Exhausting computer heat out of the room

I live in Central Texas where summers get blazing hot.  We’re looking at 100 degrees every day for 8 months out of every year.  You may have noticed that your computer can really heat up your room making it even more unpleasant.  I’ve been bothered by this for years so this year I decided to do something about it.

Img_0523My computer is on a corner desk in the corner of my room so I started by cutting a 4 inch hole in the ceiling.  This is the part that held me back for all those years because I didn’t want to cut a hole in the ceiling.  Well, Sheetrock holes are not permanent.  They are easily repaired.  Save the piece that you cut out to patch it back in the future when or if you remove the cooling system.  You can put a small board behind it, screw the cut out piece in place and seal it in using joint compound or caulk.  Not a big deal so get over it.

Install a 4 inch vent end thing from Home Depot or Lowes.  Yes. I know it is backwards but the sheetrock is thicker than the tabs.  It will wedge in and work this way just as well.


The next step is to use a piece of thin plywood or cardboard to make a heat box.  I am starting with cardboard which I can use as a template for the plywood if this prototype works out as planned.  Might as well start easily.   Cut another 4 inch hole in the medium of your choice and install another vent end thing and bend the tabs over to hold it in place.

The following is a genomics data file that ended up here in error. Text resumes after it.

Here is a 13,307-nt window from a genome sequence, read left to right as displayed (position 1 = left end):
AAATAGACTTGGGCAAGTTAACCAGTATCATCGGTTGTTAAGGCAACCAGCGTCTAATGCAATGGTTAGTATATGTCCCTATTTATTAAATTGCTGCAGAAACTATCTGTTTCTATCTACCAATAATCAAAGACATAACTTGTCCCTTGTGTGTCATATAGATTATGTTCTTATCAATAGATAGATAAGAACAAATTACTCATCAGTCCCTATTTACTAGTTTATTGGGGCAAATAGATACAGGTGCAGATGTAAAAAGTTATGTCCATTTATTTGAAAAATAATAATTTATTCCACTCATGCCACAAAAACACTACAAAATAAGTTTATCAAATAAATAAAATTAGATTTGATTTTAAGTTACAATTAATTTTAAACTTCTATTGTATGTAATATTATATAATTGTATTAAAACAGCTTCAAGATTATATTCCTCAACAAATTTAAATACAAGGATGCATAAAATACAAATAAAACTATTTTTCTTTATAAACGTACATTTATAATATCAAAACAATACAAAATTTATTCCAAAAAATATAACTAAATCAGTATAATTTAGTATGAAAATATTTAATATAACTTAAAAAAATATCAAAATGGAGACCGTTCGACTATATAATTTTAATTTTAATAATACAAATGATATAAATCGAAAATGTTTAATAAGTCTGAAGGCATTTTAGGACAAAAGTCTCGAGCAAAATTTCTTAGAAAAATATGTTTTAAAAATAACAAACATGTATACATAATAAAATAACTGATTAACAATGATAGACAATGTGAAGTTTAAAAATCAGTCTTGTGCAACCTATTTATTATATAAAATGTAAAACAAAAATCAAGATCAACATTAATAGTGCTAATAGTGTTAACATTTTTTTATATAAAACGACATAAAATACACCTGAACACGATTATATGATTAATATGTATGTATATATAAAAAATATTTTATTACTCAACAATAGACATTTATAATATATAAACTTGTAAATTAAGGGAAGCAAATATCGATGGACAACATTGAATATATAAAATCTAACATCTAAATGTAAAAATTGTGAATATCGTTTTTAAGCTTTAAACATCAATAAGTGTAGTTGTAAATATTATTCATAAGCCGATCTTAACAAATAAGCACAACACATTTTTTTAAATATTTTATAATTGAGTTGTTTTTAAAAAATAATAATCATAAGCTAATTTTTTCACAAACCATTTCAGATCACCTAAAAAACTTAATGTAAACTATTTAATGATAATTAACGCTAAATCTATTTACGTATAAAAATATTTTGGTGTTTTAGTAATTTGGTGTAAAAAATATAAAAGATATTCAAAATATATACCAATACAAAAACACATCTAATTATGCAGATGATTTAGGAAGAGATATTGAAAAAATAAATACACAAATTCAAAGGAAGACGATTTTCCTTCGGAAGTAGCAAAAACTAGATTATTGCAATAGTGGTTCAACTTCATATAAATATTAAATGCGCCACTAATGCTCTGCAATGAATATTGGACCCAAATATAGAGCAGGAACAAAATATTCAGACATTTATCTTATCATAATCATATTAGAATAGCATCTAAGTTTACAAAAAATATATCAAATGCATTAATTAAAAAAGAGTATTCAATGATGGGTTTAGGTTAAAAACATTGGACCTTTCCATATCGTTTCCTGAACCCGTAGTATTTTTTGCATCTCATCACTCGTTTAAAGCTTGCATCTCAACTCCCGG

Img_0526Tape the top to the desk.  I didn’t use a lot of tape here because if I was to remove it in a few years, the more tape you use the more gunk you will have to clean off the surface. Keep it simple is a good motto for prototyping your projects.

If your desk is not in a corner it might be even easier because you won’t have to cut any angles.  Look at the sides now and cut a few more pieces of cardboard to complete the “heat box”.


Img_0534Finish off the sides of the box by taping a few more pieces of cardboard. They don’t have to do down really far because heat rises but that is up to you.

Experimentation is good.

Use as much or as little tape as you like.  It doesn’t have to be sealed up perfectly.


Img_0527Now just run your four-inch flexible dryer vent tubing between the end pieces.

You can buy it in an 8 foot length in the washing machine / dryer section of Home Depot or Lowes for about $9.00.

One length is all you should need.

Don’t extend it completely before installing.  Just expand as much as you need.

I overdid it a little but that’s OK.


Img_0528Here’s the finished heat exhaust system with my monitors back in place.

You don’t need a fan because, say it with me, “Heat rises!” Yaaaay!  I can tell it is working because the tube feels warm to the touch.  My infrared thermometer shows that it is hotter than any other surface in the room.  It’s alive!!!!  Alive!!!!

If you are a gamer or a video editor then this project may be for you.

The Spousal Acceptance Factor of this project is -5. No woman will allow this.  On the other hand, the awesomeness factor is +53.

The whole thing costs about $15.00 and 30 minutes of your time.

If it works out for you then make a permanent one using lauan plywood.


It turns out that relying on the stack effect just wasn’t enough.  In order to really pull the heat up the pipe it needs a little force.  I found an old muffin fan in my box-o-fans that could easily be made round by removing the corners with a pair of wire cutters.  I took the fan and put it into the connector up at the ceiling and ran the wire down the tube to the computer.  Now it is more effective.